As always, N=1, trust your coach/approach, different things may have worked better, the universe is dark and cold and ambivalent, and eat pizza if possible. In addition, this represents more of an upper-level cap for our athletes. Most athletes on the team doing ultramarathons will do fewer and shorter long runs than John.

 

Pennine Way: 250+ mile FKT

1 week out: 8 miles easy/mod on trails, can push some uphills

2 weeks out: 20 miles moderate on trails, one last adaptation effort (note: John adapts to stress rapidly, so this effort is analogous to the Hansons simulator long run, which would usually be 3-4 weeks out)

3 weeks out: 25 miles easy/mod on trails, pushing some downhills to get sore (again, John adapts rapidly, so this long run is probably too far for many athletes)

4 weeks out: 25 miles easy/mod on trails (20 minutes mod/hard tempo after warm-up)

5 weeks out: 20 miles easy/mod to moderate on trails, pushing downhills

6 weeks out: 16 miles easy/mod on trails (40 minutes mod/hard after warm-up)

7 weeks out: 20 miles easy on trails with efficient downhills

8 weeks out: 20 miles easy/mod on trails (20 minutes mod/hard after warm-up)

9 weeks out: 16 miles easy/mod on trails (25 minutes mod/hard after warm-up)

10 weeks out: 16 miles easy/mod (at 25 minutes and every 5 minutes after, do 1 minute fast)

11 weeks out: 20 miles easy/mod on trails, working downhills

12 weeks out: 16 miles easy

 

Charity Shout Out

John Kelly’s historic run on the Pennine Way broke a 31-year-old FKT by Mike Hartley, eclipsing a legendary time on one of Britain’s most storied trails. John is using the platform to raise money for The Stephen Lawrence Charitable Trust, which supports young people from disadvantaged and underrepresented backgrounds to inspire and enable them to succeed in the career of their choice. The trust does incredible work and you can donate to support the cause at John’s fundraising page here.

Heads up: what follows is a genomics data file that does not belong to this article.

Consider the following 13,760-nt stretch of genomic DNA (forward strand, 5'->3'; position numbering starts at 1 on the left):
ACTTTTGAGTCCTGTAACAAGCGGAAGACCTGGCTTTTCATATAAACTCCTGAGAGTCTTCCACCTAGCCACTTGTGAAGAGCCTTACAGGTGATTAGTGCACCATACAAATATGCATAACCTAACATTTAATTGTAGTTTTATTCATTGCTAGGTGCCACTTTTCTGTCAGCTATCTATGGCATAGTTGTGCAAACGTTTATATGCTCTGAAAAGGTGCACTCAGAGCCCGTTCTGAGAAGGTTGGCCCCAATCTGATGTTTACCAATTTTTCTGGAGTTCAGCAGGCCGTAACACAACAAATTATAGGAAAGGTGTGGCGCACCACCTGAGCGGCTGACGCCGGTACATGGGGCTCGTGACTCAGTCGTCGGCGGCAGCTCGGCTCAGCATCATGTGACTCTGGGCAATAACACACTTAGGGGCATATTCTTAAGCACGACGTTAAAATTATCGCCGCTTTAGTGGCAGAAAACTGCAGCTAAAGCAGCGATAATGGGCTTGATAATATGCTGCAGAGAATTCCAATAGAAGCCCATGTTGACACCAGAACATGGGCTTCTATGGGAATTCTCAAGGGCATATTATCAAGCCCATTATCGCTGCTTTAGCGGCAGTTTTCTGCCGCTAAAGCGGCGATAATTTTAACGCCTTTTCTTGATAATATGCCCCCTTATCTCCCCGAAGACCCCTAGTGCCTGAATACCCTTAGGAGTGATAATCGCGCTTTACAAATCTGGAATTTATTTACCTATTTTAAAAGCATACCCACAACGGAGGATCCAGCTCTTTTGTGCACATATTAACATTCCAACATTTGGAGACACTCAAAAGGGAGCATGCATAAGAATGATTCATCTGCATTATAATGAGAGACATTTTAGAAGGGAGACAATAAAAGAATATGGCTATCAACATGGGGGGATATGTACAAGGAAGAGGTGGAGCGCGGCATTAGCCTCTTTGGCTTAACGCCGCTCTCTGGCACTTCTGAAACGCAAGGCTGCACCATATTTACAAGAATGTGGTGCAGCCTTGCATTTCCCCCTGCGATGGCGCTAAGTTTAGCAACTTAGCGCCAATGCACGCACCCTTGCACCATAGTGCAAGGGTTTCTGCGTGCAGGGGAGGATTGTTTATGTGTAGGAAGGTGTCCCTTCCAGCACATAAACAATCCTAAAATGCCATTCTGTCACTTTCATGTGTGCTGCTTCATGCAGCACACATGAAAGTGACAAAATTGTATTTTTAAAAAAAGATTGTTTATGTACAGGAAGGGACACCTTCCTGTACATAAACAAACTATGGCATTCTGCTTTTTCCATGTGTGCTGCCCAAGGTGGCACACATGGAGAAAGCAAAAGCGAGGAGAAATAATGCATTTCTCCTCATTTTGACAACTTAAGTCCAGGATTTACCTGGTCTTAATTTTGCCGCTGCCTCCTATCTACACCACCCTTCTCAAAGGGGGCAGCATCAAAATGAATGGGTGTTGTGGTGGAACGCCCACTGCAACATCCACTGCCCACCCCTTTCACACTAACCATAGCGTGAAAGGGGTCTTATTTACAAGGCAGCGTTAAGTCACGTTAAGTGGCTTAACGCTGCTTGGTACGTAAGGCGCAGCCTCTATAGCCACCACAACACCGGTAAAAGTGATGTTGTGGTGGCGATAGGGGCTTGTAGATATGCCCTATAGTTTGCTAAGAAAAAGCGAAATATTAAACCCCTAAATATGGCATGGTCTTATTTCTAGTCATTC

David Roche partners with runners of all abilities through his coaching service, Some Work, All Play. With Megan Roche, M.D., he hosts a weekly, 30-minute podcast on running (and other things), and they wrote a book called The Happy Runner

 

 
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Streaker
Streaker
20 days ago

Good stuff Maynard. Now tonight’s plan is to run 18 miles fast instead of 25 miles slow. I figure on saving more than an hour plus forcing myself to run faster.

David Roche
20 days ago
Reply to  Streaker

Woohoo so exciting! Make sure fueling these long runs to allow your body to best adapt to the more intense stimulus too if possible.

Jason
Jason
16 days ago

Wondering why the tempo comes early in the run rather than late?

Billy
Billy
7 days ago
Reply to  Jason

From my understanding of the article, it is the high glycogen depletion early on that then requires the body to manage glycogen utilization for the rest of the run, which is why fueling the runs is important as well. In other words, you are training the body to metabolize glycogen more efficiently. I suspect diet can also effect this, but clearly it needs to be coupled with muscular adaptions and metabolic interaction specific to running.